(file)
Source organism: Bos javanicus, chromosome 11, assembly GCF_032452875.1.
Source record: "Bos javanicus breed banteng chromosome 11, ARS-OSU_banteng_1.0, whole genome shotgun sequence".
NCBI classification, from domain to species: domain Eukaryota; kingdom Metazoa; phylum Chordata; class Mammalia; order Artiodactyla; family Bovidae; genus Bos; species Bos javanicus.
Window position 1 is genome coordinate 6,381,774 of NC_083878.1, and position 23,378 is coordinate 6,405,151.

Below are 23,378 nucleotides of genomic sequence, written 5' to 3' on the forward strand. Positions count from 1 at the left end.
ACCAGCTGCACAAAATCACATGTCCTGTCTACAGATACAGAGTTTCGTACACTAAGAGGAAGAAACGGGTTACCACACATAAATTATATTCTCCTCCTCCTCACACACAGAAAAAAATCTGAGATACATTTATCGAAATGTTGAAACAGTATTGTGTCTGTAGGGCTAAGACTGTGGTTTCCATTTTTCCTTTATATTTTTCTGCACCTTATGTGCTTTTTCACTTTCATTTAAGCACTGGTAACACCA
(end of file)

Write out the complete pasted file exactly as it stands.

Source organism: Bos javanicus, chromosome 11, assembly GCF_032452875.1.
Source record: "Bos javanicus breed banteng chromosome 11, ARS-OSU_banteng_1.0, whole genome shotgun sequence".
NCBI classification, from domain to species: domain Eukaryota; kingdom Metazoa; phylum Chordata; class Mammalia; order Artiodactyla; family Bovidae; genus Bos; species Bos javanicus.
Window position 1 is genome coordinate 6,381,774 of NC_083878.1, and position 23,378 is coordinate 6,405,151.

Below are 23,378 nucleotides of genomic sequence, written 5' to 3' on the forward strand. Positions count from 1 at the left end.
ACCAGCTGCACAAAATCACATGTCCTGTCTACAGATACAGAGTTTCGTACACTAAGAGGAAGAAACGGGTTACCACACATAAATTATATTCTCCTCCTCCTCACACACAGAAAAAAATCTGAGATACATTTATCGAAATGTTGAAACAGTATTGTGTCTGTAGGGCTAAGACTGTGGTTTCCATTTTTCCTTTATATTTTTCTGCACCTTATGTGCTTTTTCACTTTCATTTAAGCACTGGTAACACCA